Thorny Business: The Cactus
by Rob Sproule
I have a confession to make. Plant geek though I am, the cactus world baffles me. With strange names and bewildering physiology, cacti never fail to remind me how much I still have to learn about plants.
When a topic baffles me, I dive into it head first. I discovered that the 2,000 species strong cactus family can teach us a lot about how to evolve to live in harmony with our environment.
Masters of Evolution
All cacti are succulents (although not all succulents are cacti), in that they hold moisture in specially adapted fleshy tissue. Every species (except for 1 in Africa), hail from the Western hemisphere and they range from parched deserts to steamy jungles.
Living in an environment too extreme for almost any other plants, desert dwelling cacti have become virtuosos of integrating form and function. With evaporation as enemy #1, cacti have evolved away from every unnecessary exposed inch, including leaves.
While cactus thorns protect them from most predators, they also have another purpose which may surprise you. Each thorn provides a minuscule amount of shade from the desiccating sun. Multiply that amount by thousands and they’re an effective way to further reduce evaporation. Since the thorns are, except for the growing tips, comprised of dead tissue, they aren’t at risk for losing moisture.
With extensive shallow root systems, cacti can suck rainwater up quickly as it hits the ground. It pulls every drop into its body, 90% of which is devoted solely to storing water.
Many cacti have vertical ribs, or flutes, which give them an accordion-like appearance when dry. When full of water, the ribs expand as the fleshy tissue fills. A single Saguaro cactus can store over a ton of water.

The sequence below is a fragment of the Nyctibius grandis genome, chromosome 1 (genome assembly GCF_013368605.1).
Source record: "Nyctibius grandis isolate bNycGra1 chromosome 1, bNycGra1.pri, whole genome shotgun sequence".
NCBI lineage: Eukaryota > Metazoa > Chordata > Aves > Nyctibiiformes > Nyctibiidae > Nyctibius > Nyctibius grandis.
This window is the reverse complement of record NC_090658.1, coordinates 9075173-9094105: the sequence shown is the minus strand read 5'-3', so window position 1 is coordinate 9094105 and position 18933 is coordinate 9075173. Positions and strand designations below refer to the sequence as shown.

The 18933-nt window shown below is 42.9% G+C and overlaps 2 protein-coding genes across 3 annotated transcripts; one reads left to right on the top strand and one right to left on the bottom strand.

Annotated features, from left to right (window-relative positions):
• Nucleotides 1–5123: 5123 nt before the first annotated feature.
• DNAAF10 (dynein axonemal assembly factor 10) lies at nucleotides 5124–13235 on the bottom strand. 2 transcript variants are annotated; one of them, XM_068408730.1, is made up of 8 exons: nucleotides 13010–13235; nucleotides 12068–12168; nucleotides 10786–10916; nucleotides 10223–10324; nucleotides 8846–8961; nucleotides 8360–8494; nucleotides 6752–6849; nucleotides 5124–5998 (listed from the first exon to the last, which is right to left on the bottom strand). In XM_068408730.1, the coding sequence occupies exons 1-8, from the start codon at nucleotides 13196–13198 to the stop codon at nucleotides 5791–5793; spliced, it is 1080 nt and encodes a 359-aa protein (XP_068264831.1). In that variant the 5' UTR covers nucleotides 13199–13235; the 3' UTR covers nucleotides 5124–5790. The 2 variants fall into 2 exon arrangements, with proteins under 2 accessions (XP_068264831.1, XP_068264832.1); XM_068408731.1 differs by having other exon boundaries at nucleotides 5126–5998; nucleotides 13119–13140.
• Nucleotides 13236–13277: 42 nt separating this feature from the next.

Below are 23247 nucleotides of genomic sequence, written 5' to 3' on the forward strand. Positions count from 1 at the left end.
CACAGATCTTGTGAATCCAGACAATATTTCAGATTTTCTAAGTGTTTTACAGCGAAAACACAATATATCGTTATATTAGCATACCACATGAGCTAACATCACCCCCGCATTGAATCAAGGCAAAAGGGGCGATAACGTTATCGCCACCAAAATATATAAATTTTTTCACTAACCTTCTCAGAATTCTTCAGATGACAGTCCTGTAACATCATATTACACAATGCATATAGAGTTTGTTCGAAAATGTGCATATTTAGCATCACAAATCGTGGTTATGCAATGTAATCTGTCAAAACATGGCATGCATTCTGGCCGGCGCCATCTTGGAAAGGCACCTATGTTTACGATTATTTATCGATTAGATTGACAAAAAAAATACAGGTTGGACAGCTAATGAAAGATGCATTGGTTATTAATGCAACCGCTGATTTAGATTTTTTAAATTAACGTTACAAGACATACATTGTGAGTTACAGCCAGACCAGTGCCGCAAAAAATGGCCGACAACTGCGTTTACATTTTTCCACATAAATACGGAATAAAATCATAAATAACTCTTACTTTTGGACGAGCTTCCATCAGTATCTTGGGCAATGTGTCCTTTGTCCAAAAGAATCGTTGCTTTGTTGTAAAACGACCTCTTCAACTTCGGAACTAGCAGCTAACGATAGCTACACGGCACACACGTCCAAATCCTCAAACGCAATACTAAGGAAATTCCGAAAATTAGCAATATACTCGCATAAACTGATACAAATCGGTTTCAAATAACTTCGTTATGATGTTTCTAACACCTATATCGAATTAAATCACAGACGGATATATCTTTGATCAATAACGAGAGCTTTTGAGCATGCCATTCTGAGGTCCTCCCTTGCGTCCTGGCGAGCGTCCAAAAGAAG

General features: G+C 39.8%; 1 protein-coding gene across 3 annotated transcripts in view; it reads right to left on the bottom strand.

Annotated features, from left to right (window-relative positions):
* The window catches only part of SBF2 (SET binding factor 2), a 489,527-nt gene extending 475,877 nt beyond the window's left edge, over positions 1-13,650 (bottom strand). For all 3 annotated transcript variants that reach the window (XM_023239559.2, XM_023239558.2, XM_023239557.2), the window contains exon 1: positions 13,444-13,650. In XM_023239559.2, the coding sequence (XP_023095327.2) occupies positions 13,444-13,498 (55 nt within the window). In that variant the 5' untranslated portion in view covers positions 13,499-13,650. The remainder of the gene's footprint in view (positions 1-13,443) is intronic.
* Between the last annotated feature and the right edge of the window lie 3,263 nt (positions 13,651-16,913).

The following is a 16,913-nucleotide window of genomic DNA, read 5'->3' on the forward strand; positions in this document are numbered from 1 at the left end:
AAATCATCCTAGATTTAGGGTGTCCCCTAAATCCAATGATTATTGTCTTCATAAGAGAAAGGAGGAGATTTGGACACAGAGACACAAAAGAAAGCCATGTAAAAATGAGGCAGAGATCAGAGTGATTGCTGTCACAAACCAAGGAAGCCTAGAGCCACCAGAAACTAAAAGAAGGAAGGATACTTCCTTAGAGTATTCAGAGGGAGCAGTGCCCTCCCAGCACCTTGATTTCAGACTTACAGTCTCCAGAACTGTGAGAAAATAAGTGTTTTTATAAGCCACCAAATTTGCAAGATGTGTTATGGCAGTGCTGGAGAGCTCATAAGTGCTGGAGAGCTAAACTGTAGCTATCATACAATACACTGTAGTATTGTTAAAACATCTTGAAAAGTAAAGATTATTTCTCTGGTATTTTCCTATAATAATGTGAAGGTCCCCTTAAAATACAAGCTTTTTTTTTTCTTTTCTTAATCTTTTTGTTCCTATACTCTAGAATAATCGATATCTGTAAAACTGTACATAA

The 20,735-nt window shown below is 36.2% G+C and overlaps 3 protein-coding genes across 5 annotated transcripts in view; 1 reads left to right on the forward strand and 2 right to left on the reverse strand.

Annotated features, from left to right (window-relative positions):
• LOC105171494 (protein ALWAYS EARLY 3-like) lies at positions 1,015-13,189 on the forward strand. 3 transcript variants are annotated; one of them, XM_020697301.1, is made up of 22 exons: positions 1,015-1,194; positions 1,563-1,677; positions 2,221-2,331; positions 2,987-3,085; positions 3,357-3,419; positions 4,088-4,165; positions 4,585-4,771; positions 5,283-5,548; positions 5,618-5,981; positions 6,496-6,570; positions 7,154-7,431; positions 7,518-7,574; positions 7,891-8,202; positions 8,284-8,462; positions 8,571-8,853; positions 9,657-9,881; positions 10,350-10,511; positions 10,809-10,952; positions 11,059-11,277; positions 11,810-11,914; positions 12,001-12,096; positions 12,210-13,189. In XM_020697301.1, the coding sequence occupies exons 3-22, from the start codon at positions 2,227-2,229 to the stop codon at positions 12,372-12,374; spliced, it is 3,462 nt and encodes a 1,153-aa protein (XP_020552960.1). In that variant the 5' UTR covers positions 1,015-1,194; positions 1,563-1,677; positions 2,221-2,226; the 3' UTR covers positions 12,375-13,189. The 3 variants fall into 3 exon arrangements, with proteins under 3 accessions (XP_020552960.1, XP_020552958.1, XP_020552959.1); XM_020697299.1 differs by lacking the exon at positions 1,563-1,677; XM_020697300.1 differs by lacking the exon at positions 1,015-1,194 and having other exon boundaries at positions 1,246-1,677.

Cactus as Houseplants
While cactus are easy to grow, don’t fall for the myth that they don’t need water. The amount of water they need varies with the season.
Cactus grow actively from spring into fall and rest during the winter. While they’re growing, they like bright light (although up against a south or west window might burn them), and household temperatures. Try to fertilize them every few weeks.
In the winter, give your cactus as much cool air as possible (without freezing it). It gets downright chilly in the desert, so leave it in a cool sun room or near an open window and cut back on the watering so it can rest. After its beauty sleep, if it’s had cool nights and depending on the species, it should flower.
Plant your cactus in a shallow pot with a sandy, well draining soil. Nothing kills a cactus faster than soggy roots, so make sure to empty the saucer regularly.
To Water or not to Water
That is the question! Cactus may thrive in arid climates, but they also have vast spreading root systems which collect a surprising amount of water. In your home, with the minimal root system it’s allowed, you’ll need to water more often.
Cactus roots need to pull in water or they will dry up and die, so don’t just throw a sprinkle on the soil. Water until it’s flowing from the drainage holes; that shouldn’t take long if you have sandy soil.
You’ll want to water again when the soil is dry but not bone dry. How to tell? Place a flat, round rock on the soil surface. When the soil around begins to dry, check under it. If it’s dark and moist, hold off. If it’s dry, it’s time to water.
Make sure to water less in the winter. With less light and the cooler temperatures, your cactus will need a rest.